Leng and I had a really interesting exchange with Simon Jackman on Twitter yesterday. Me and my whopping eight followers (hi mum) would probably agree that I suck at Twitter. It became difficult to continue the discussion with the 140 character limit, so Leng and I thought we’d try and outline it here.

The discussion was about the importance or otherwise of modelling covariance between seats, in light of the extremely low probability of Labor victory (< 1%) implied by the seat-level betting data, when modelled assuming seats are independent. Leng and I have put a bit of effort into including this covariance in our model, and we think the very low implied probabilities of Labor victory are due to ignoring this covariance. Simon suggested, though, that the Efficient Market Hypothesis (EMH), were it to hold, implied the seats should be treated as independent.

Here’s what we think Simon’s saying:

1. Bettors can bet on any seat.

2. If they think that seats are NOT independent but move in certain directions together, then this will be reflected in how they bet.

3. How they bet affects the prices of each seat.

4. Assuming the EMH holds, the price of each seat then accurately represents the probability of a party winning that particular seat.

5. Built into that probability is any covariance that bettors think exists. Therefore, it is OK to assume independence because each seat’s probability already builds in any covariance.

We agree with 1-4, but disagree with 5. For a correlated multivariate Bernoulli distribution, the probabilities don’t uniquely define the covariances (although they do constrain the allowable choices of covariances). So even if the EMH holds, and are known exactly, these probabilities still imply a

*range*for each covariance, rather than a single value. If the EMH holds, we would expect this range to include the true covariance, but we don’t have enough information to define it exactly.With a little algebra, you can show that for any set of seat probabilities, choosing all covariances to be zero (i.e., consistent with assuming independent) is always within the valid range of choices for covariances. But this doesn’t mean it’s the

*right*choice. Indeed, there are good reasons to think that there are significant correlations between many seats. And if we choose valid non-zero covariances, the seat-level betting data imply a much more realistic probability of Labor victory (as much as 34% using odds from August 6), that is in better agreement with national-level betting odds.We hope we haven’t misrepresented Simon’s views about the role of EMH in making the independence assumption. Hopefully we can clear this up and better understand the proper role of covariance in making predictions using betting markets.

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Nice clarification.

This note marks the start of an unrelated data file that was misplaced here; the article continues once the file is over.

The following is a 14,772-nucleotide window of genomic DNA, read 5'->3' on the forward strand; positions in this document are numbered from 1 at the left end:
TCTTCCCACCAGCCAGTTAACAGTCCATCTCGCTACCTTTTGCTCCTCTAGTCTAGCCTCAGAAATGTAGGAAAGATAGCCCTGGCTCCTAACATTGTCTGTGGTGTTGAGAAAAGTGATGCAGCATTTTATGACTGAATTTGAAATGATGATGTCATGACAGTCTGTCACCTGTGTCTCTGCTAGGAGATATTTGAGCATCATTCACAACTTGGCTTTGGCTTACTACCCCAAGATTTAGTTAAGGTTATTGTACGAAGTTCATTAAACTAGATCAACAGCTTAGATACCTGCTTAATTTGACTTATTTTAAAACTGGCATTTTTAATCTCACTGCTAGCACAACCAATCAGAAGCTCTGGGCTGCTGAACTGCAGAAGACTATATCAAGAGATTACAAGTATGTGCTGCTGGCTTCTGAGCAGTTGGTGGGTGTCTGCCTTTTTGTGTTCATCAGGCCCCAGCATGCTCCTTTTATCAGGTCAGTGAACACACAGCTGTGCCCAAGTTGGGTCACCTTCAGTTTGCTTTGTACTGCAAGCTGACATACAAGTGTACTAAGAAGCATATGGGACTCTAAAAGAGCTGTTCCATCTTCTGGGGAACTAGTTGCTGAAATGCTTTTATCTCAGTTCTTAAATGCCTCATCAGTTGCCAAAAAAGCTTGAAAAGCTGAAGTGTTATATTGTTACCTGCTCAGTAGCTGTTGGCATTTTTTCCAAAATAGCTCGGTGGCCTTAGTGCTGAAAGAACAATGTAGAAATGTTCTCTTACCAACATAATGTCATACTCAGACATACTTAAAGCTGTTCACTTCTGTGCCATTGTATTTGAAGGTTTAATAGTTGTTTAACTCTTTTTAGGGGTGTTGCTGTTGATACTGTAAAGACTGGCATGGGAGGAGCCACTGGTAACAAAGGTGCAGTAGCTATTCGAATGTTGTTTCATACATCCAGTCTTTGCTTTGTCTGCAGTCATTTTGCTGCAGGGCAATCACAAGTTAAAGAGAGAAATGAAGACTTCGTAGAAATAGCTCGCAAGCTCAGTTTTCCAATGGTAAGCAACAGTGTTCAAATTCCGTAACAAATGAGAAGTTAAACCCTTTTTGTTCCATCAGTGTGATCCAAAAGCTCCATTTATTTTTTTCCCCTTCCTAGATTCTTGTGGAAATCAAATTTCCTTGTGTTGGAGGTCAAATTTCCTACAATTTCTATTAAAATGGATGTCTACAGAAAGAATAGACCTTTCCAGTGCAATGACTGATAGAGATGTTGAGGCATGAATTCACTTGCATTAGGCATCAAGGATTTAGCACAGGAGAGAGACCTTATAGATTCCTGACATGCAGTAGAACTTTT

(1) I’m really only interested in what the EMH implies; I doubt that it is true as an empirical matter.

(2) The thing I don’t know (and I should try to find a proof or see if I can develop one) is whether EMH implies zero (conditional) covariances among the events being wagered on. I understand that the marginal Bernoulli success probabilities don’t uniquely give you the joint distribution (i.e., covariances) of correlated Bernoullis. But my (possibly false) conjecture runs in the reverse direction: EMH implies zero covariances.

(3) I should be really clear what I proposing: my (possibly false) conjecture is that if market prices are set under EMH then seat outcomes are conditionally independent given market prices (and implied marginal probabilities). That is, given the probabilities in each seat from the EMH market, observing that seat j has gone way or another gives you no more information about what will happen in seat k, \forall j \neq k.

(4) I’m thinking my conjecture is wrong in the following way. Consider this. On election night the result in seat j is revealed before the result in seat k. Labor wins seat j. If a betting market was still open for seat k, might that not effect prices in that market? Certainly yes, if the result in seat j was a shock (which could contradict EMH in itself); and maybe still yes, but perhaps only by some epsilon, if Labor was overwhelmingly expected to win seat j.

The interesting case of course is where seat j was thought to be 50-50, and then nature reveals the true state of the world. One can easily imagine the price of some seat k reacting to this information; indeed, EMH would demand that this relevant information be incorporated into the new market price in seat k, update via Bayes Rule etc.

(5) This then gets us to the more interesting problem of what is the correct correlation structure to impose across the seats. This is where historical information, modeling etc would come in. Clearly there is some state-level clustering I’d be looking at, perhaps socio-demographic characteristics of the seats too. I’ve done work on this (in another context) for the American states in my poll averaging work for Huffington Post; it is a cool problem. I really like what you did with it, averaging over the set of feasible correlation structures.

I’ve really enjoyed wrestling with this problem. I’ve almost always used a conditional independence assumption when simulating aggregate probabilities (based on some joint event) using the marginal probabilities of the underlying Bernoulli events, if only because it is so damned simple.

I’ve occasionally hedged my bets in print on whether this was correct, or asserted that the procedure is rationalized under EMH. It is good to think harder about whether this is correct. I now suspect not. Thanks.

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